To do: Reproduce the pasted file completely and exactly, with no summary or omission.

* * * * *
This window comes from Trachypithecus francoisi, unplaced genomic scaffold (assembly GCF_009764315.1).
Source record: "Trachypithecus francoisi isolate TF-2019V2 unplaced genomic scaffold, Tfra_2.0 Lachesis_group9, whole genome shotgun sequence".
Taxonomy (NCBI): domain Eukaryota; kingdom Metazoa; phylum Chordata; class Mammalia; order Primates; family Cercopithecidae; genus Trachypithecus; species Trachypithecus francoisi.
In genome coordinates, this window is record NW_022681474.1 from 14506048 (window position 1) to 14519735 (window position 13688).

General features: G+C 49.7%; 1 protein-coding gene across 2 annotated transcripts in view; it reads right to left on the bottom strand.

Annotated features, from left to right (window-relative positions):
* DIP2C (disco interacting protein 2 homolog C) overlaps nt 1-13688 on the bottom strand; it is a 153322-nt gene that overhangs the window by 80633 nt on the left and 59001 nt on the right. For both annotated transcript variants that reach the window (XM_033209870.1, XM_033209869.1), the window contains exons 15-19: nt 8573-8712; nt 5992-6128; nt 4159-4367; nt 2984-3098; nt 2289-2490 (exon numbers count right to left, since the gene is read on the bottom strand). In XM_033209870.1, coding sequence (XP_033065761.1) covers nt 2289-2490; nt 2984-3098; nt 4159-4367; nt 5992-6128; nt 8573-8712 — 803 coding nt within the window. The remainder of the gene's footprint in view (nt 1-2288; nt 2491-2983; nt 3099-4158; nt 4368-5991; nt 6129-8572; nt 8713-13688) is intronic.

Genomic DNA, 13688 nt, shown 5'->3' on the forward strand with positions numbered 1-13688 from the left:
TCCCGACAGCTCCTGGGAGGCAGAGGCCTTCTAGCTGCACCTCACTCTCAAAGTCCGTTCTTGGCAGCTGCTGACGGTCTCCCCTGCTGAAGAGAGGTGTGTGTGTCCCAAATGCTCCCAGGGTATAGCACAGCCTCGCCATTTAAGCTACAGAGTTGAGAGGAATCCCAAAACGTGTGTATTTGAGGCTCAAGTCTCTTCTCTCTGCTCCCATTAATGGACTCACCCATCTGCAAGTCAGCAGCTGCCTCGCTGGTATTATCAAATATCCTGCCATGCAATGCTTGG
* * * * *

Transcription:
This window comes from Trachypithecus francoisi, unplaced genomic scaffold (assembly GCF_009764315.1).
Source record: "Trachypithecus francoisi isolate TF-2019V2 unplaced genomic scaffold, Tfra_2.0 Lachesis_group9, whole genome shotgun sequence".
Taxonomy (NCBI): domain Eukaryota; kingdom Metazoa; phylum Chordata; class Mammalia; order Primates; family Cercopithecidae; genus Trachypithecus; species Trachypithecus francoisi.
In genome coordinates, this window is record NW_022681474.1 from 14506048 (window position 1) to 14519735 (window position 13688).

General features: G+C 49.7%; 1 protein-coding gene across 2 annotated transcripts in view; it reads right to left on the bottom strand.

Annotated features, from left to right (window-relative positions):
* DIP2C (disco interacting protein 2 homolog C) overlaps nt 1-13688 on the bottom strand; it is a 153322-nt gene that overhangs the window by 80633 nt on the left and 59001 nt on the right. For both annotated transcript variants that reach the window (XM_033209870.1, XM_033209869.1), the window contains exons 15-19: nt 8573-8712; nt 5992-6128; nt 4159-4367; nt 2984-3098; nt 2289-2490 (exon numbers count right to left, since the gene is read on the bottom strand). In XM_033209870.1, coding sequence (XP_033065761.1) covers nt 2289-2490; nt 2984-3098; nt 4159-4367; nt 5992-6128; nt 8573-8712 — 803 coding nt within the window. The remainder of the gene's footprint in view (nt 1-2288; nt 2491-2983; nt 3099-4158; nt 4368-5991; nt 6129-8572; nt 8713-13688) is intronic.

Genomic DNA, 13688 nt, shown 5'->3' on the forward strand with positions numbered 1-13688 from the left:
TCCCGACAGCTCCTGGGAGGCAGAGGCCTTCTAGCTGCACCTCACTCTCAAAGTCCGTTCTTGGCAGCTGCTGACGGTCTCCCCTGCTGAAGAGAGGTGTGTGTGTCCCAAATGCTCCCAGGGTATAGCACAGCCTCGCCATTTAAGCTACAGAGTTGAGAGGAATCCCAAAACGTGTGTATTTGAGGCTCAAGTCTCTTCTCTCTGCTCCCATTAATGGACTCACCCATCTGCAAGTCAGCAGCTGCCTCGCTGGTATTATCAAATATCCTGCCATGCAATGCTTGG